maintainer and upload the new version (details here).

=== nmudiff improvements

Currently, nmudiff uses the following default email:

Hi,
The following is the diff for my $SOURCE $VERSION NMU.

It is proposed that this will be changed to:

[Replace XX with correct value]
Dear maintainer,
I prepared an NMU for $SOURCE (versioned as $VERSION) to fix
this bug.
I uploaded it to DELAYED/XX. Please feel free to tell me if I
should delay it longer.

$DEBFULLNAME

=== Rationales

= Direct commit using debcheckout

In some cases, the maintainer might allow direct commit to the package's
VCS repository. We felt that it was not a good idea to include this in
the DEP, because:

* there's currently no way for the maintainer to say whether he
wants NMUers to commit their changes or not
* this practice is not in widespread use, as far as we know
* debcheckout isn't documented elsewhere in developer-reference

= the nmudiff patch is not controversial. Why include it in the DEP?

* If the DEP isn't agreed upon, the patch has no reason to be
included in devscripts.
* It gives the opportunity to discuss the formulation at the same
time as the rest of the DEP.
* DEPs are supposed to allow changes in several parts of Debian at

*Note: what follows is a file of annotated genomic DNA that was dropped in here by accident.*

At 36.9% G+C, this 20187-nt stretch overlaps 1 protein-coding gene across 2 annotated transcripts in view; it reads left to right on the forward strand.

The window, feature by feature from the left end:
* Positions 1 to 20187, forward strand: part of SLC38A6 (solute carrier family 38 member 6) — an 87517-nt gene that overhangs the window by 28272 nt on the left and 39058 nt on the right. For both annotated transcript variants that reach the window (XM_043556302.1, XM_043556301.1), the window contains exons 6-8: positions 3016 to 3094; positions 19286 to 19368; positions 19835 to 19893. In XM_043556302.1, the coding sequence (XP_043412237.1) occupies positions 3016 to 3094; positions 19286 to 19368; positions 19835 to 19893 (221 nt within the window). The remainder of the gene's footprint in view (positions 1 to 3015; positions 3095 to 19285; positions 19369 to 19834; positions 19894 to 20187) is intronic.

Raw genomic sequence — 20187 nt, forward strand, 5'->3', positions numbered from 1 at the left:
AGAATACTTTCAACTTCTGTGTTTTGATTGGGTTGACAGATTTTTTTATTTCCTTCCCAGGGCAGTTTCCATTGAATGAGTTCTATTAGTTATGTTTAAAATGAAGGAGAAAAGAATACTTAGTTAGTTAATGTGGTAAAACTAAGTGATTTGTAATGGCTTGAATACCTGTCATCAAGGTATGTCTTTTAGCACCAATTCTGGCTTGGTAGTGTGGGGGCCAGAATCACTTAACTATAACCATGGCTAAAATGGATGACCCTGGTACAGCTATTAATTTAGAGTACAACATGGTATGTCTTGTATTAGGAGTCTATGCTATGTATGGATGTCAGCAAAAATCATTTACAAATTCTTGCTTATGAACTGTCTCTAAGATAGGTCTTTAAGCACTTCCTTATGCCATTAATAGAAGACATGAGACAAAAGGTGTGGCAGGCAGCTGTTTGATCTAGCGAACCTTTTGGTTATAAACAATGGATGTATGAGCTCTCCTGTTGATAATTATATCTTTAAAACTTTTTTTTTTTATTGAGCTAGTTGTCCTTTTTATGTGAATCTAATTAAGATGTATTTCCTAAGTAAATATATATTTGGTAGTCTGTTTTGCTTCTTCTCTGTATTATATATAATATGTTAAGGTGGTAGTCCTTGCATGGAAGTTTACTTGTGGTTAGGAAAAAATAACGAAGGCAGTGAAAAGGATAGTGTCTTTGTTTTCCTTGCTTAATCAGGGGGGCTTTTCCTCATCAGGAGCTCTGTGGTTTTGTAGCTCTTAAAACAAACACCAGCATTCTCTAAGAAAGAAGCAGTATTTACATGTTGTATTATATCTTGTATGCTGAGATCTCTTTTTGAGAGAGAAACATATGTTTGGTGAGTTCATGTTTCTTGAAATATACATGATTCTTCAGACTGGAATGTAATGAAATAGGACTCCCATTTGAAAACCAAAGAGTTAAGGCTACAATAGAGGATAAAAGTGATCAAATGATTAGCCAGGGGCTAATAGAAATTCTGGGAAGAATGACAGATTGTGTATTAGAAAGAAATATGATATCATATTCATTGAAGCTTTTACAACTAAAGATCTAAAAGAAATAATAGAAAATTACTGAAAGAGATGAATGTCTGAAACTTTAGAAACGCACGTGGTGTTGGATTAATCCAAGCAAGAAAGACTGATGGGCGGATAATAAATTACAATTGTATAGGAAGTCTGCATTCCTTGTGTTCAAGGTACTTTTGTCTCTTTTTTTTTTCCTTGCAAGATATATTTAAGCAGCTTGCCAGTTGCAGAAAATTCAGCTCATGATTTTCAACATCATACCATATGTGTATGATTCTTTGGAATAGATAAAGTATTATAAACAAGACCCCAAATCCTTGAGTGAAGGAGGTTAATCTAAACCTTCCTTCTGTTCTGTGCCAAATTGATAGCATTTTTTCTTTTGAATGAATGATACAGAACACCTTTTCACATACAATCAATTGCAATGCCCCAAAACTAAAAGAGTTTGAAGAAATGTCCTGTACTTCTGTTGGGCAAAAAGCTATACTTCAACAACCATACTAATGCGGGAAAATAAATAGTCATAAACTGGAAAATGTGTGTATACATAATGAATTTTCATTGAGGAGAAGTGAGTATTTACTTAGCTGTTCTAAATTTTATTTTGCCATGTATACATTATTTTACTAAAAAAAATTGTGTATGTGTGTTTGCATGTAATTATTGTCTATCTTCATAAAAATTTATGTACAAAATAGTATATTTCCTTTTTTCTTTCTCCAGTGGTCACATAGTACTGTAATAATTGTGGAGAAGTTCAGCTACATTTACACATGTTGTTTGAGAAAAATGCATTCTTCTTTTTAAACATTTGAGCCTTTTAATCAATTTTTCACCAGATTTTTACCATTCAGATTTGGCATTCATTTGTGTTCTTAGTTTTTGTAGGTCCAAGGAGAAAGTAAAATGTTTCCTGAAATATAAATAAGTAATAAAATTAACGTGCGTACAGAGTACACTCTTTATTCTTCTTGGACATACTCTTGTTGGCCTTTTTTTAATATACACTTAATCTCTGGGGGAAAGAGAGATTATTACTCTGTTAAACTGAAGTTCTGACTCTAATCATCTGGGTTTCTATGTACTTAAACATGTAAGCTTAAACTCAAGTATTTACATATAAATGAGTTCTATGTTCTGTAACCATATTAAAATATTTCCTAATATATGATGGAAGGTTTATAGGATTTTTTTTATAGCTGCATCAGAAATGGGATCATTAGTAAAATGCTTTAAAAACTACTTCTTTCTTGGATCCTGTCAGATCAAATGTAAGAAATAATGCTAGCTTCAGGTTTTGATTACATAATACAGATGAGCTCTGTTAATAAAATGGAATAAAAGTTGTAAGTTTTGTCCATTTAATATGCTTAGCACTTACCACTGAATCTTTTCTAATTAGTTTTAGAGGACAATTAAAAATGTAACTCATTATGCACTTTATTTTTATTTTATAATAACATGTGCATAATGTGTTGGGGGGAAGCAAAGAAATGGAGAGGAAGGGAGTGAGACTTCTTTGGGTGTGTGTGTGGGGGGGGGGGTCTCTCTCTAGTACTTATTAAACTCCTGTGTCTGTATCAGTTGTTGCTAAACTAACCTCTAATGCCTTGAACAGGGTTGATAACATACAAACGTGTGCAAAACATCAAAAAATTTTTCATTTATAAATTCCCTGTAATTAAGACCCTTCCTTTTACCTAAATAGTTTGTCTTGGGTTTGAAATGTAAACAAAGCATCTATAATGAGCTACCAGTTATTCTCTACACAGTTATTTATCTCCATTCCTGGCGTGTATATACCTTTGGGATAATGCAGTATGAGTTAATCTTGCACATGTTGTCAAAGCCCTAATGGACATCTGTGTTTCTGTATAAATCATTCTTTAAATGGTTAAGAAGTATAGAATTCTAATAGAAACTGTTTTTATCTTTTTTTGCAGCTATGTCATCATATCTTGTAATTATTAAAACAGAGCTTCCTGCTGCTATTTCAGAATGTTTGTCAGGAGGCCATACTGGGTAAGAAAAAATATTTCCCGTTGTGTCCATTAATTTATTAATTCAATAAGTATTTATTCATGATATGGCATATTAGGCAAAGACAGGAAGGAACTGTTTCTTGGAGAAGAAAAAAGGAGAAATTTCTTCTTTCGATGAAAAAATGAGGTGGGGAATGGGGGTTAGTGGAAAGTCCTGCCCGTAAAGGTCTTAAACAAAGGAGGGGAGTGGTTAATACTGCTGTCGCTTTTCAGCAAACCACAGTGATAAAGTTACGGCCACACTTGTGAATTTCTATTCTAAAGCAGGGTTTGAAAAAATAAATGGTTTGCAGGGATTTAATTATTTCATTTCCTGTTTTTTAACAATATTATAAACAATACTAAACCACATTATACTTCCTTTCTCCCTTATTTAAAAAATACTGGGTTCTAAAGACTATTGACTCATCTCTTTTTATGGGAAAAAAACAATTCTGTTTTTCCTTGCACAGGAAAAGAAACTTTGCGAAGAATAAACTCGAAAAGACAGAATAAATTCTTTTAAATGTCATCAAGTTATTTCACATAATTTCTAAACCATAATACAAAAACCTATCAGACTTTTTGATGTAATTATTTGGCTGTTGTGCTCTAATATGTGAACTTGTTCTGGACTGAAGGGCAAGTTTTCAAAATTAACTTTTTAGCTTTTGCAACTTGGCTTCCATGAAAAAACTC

the same time. That's a good test case

= Is that really the best place to discuss stable, security and QA
uploads, and binNMUs?

* It's there in the current version of this chapter.
* Reorganisation of developer-reference is probably a job for the
developer-reference's maintainer, not for us.

=== History

Cosmetic changes are not mentioned here, refer to the wiki page's
history if you need them.

2008-04-28

* Emphasize that example values are examples, and that it's
sometimes desirable to upload sooner.

2008-04-23

* Make NMU versioning match dch.
* Make security versioning less confusing.
* Don't confuse buildd uploads with binNMUs.
* Explicitly require sending a patch to the BTS (and reporting
the bug).
* Don't talk about waiting, but instead specify the DELAYED
queue as the only normal way to do an NMU.
* Added rationale section.
* Added rationale for “no mention of debcheckout”
* Added rationale for inclusion of nmudiff patch.
* Added “default values” for delays.
* Improved introduction.